“Trust No One”
Directed by Kenneth Branagh
Starring Chris Pine, Kevin Costner, Keira Knightley and Kenneth Branagh
After the attack on the World Trade Centres on 9/11, economics graduate student Jack Ryan (Pine) joins the Marines, where he shows a flair for intelligence analysis before being crippled in a helicopter crash and recruited out of physio by Thomas Harper (Costner) to become an analyst for the CIA.
Some years later, working on Wall Street as cover and engaged to his former physiotherapist Cathy (Knightley), Jack detects a possible plot to destabilise the US economy by hoarding dollars and then dumping them in the wake of a terrorist attack. Harper sends Jack to Moscow to audit accounts held by Viktor Cherevin (Branagh) and find out when the attack is planned to take place.
After an attempted assassination and Cathy’s unexpected arrival in Moscow, Harper and Jack improvise a plan where Jack acts drunk at dinner and leaves Cathy to distract Cherevin while he goes through his computer. There ensue kidnaps and chases and Jack more-or-less single-handedly prevents a suicide bombing of Wall Street.
What’s wrong with it?
The film is unwisely committed to the one-man awesomeness of Jack Ryan, a man who served for less than eighteen months in the USMC, suffered a crippling spinal injury, spent ten years working a desk job on Wall Street and then took out a professional hit man in hand to hand combat. A professional hit man played by Nonso Anozie, no less, so we’re not talking some skinny punk with a shooter.
Also, shameful under use of Nonso Anozie.
And if he was maintaining that level of full-contact combat training, how come his fiancee, a qualified doctor and professional physiotherapist never noticed?
Ken. Ken, Ken, Ken, I love you, man; but god damnit, what’s with you and the accents? Fair play, his Russian is way better than any of his American accents, but couldn’t they have got a Russian for this? Or an American for Cathy? Or had Cathy be English?
Financial auditing is not the stuff of which thrillers are made, and while I’m not sure what the upper limit on scenes where someone tries to copy files without getting caught is, we are surely past it by now.
While the concept of real economic collapse is terrifying, fictional economic collapse lacks a certain… je ne sais quois.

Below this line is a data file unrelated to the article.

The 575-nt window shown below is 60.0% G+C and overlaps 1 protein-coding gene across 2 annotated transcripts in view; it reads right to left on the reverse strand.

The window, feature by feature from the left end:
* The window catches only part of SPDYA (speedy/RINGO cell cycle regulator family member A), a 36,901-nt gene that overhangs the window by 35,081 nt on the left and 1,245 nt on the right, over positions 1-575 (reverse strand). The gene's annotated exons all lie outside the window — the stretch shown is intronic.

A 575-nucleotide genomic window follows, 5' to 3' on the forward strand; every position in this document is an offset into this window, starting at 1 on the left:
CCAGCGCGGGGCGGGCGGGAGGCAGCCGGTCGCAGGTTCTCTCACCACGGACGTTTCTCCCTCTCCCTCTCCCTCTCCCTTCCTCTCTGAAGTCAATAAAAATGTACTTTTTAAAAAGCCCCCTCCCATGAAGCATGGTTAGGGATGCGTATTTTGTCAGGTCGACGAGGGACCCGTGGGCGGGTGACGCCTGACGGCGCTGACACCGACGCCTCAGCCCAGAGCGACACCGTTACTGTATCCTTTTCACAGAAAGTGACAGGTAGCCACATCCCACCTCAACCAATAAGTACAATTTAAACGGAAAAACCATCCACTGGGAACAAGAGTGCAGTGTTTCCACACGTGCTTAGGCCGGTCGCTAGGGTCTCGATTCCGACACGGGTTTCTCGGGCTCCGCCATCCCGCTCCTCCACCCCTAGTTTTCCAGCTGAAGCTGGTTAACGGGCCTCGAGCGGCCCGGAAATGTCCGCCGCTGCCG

The film never seems entirely convinced whether Cherevin is a mastermind or a patsy, a dichotomy exemplified when his security chief starts chewing him out for getting distracted, and Cherevin shoots him while the other security guys do nothing. It’s one of a number of scenes that suggest a less action oriented film might have been shaved down in editing.
What’s right with it?
A few accents aside, the acting is good.
It’s a slickly made thriller. Branagh remains a skilled director, although I still prefer his Shakespearean work.
Russian terrorists may be a bit of a throwback, but at least it’s not another jihadist panic plot.
How bad is it really?
The quality of the film is in many ways its greatest flaw. I can’t help feeling that anything this well made ought to be doing and saying something more interesting.
Best bit (if such there is)?
As with many films that are well-made, but not gripping, Shadow Recruit has no really stand out scenes.
What’s up with…?
- Viktor Cherevin’s complete commitment to a plan which might never have been needed? It’s like… he’s a millionaire oligarch which positions him to do the dollar thing, but he’s also had his own son declared dead so that he can enter the US as a sleeper agent, waiting to be activated by the right Bible reading and blow up Wall Street. How sure were they that they’d have to do this?
Production values – Very slick. 4
Dialogue and performances – Some excellent acting, if with some less than stellar accents. The script itself is not bad, but it does lack sparkle. Nothing from the film really pops. 9
Plot and execution – The plot is perfectly perfect as far as it goes, but it never really goes anywhere you don’t expect it to or does anything new, and predictability in a thriller is toxic. 13
Randomness – Cherevin shooting his security guy. Cherevin junior, sleeper agent. The sheer speed of Moscow-to-New York travel. 8
Waste of potential – With a strong franchise pedigree, a good director and a good cast, this should have been better. 14